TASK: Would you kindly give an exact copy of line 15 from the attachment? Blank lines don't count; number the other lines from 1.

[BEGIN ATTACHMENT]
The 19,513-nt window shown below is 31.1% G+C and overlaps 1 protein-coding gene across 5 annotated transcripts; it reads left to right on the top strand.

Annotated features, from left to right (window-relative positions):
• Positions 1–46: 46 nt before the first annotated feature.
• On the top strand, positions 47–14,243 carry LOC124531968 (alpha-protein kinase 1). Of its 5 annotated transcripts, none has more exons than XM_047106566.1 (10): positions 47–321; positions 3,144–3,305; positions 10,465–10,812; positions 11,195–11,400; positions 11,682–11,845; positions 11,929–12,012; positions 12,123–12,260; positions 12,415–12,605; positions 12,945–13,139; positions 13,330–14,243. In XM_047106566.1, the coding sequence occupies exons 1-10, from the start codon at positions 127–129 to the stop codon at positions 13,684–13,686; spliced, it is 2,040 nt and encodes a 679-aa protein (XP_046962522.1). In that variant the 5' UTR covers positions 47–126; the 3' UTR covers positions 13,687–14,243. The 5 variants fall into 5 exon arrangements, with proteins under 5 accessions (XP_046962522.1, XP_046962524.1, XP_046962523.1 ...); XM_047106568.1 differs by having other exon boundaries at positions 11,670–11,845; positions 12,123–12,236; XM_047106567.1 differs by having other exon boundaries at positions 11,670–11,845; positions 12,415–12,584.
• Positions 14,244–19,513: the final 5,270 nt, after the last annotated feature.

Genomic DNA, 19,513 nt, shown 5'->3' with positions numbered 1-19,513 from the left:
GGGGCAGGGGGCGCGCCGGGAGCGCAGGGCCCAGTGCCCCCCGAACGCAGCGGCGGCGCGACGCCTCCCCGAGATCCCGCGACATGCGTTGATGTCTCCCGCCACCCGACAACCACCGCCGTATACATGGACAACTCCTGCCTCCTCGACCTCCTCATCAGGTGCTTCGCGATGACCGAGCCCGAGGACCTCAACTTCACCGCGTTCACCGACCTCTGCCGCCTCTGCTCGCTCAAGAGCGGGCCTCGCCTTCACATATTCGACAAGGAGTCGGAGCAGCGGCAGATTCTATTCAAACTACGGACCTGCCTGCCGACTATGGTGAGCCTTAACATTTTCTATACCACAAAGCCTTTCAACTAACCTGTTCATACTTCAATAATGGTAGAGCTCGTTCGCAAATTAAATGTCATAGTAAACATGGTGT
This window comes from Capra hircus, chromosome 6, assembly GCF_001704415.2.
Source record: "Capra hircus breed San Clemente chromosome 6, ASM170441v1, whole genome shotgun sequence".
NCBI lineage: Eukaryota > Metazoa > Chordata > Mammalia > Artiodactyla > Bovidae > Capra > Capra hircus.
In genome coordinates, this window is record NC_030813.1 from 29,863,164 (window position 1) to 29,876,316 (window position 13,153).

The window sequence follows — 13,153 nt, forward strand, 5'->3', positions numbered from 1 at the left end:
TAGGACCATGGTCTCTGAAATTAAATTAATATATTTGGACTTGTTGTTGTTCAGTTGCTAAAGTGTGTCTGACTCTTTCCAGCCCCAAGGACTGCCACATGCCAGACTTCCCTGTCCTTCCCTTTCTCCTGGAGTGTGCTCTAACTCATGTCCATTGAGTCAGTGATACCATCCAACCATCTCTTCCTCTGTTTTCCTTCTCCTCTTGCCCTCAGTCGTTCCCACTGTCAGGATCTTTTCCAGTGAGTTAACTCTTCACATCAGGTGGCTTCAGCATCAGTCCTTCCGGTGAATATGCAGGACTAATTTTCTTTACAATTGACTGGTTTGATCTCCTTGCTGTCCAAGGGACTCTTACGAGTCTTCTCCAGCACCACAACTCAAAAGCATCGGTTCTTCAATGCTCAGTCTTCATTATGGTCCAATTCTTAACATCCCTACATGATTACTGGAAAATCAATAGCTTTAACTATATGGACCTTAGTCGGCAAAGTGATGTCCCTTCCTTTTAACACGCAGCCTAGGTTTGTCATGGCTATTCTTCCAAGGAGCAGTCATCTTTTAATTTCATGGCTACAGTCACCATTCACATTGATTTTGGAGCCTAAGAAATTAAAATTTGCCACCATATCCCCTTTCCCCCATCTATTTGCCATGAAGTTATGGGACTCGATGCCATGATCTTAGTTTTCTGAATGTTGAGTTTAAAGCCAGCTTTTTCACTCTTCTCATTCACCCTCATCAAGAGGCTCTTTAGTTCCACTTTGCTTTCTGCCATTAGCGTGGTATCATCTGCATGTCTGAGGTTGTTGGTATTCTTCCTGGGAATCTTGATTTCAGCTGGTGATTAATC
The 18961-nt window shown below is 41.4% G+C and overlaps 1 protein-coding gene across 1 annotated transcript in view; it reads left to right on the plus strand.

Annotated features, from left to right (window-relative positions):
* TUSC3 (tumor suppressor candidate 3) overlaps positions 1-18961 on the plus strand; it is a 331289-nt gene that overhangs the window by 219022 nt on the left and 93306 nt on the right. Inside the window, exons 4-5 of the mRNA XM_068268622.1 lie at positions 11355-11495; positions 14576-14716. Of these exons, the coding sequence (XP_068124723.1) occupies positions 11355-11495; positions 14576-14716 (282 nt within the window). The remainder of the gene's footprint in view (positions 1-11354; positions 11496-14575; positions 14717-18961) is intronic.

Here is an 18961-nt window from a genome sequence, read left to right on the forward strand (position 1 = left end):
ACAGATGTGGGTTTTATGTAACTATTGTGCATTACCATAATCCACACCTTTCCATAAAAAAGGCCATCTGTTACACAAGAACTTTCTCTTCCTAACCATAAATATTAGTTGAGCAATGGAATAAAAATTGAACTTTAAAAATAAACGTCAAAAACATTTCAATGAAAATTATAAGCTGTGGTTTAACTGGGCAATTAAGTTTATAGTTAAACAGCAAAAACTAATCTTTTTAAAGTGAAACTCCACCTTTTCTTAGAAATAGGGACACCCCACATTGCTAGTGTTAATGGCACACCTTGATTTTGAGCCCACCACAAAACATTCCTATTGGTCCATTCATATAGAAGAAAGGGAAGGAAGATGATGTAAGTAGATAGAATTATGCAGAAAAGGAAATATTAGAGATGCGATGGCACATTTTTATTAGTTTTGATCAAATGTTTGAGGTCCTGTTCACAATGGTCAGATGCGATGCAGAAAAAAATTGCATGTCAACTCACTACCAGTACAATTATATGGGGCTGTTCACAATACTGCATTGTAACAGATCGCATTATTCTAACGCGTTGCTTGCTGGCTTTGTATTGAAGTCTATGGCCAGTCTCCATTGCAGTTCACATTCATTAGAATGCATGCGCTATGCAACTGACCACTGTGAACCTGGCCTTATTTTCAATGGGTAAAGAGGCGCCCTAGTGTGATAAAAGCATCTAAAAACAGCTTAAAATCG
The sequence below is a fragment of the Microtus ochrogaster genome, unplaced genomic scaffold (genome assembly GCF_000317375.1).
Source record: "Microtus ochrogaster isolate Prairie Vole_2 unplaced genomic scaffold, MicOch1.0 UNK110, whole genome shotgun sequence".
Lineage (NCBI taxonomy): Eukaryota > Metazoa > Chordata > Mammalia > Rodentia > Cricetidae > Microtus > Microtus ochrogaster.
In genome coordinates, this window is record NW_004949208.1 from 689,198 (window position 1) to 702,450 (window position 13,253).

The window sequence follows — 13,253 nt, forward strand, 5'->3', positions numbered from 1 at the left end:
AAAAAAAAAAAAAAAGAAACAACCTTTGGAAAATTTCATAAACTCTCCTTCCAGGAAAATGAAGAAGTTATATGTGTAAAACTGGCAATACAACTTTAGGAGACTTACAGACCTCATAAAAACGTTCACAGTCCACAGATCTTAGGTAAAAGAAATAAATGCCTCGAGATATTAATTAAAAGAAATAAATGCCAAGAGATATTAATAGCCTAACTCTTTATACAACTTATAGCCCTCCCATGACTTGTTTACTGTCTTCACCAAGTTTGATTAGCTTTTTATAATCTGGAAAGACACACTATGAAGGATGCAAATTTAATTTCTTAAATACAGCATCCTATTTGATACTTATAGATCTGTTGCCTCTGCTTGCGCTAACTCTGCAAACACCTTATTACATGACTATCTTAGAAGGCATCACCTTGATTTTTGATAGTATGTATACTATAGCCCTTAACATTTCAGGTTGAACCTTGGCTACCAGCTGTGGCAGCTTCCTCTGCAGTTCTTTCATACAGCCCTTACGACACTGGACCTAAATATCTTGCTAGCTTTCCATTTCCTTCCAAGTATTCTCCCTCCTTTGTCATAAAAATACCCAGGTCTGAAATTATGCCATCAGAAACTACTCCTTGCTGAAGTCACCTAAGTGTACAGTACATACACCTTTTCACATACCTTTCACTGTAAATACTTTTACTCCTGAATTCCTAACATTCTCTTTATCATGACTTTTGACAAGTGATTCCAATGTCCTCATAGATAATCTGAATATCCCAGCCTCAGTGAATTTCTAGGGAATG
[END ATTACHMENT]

Annotated features, from left to right (window-relative positions):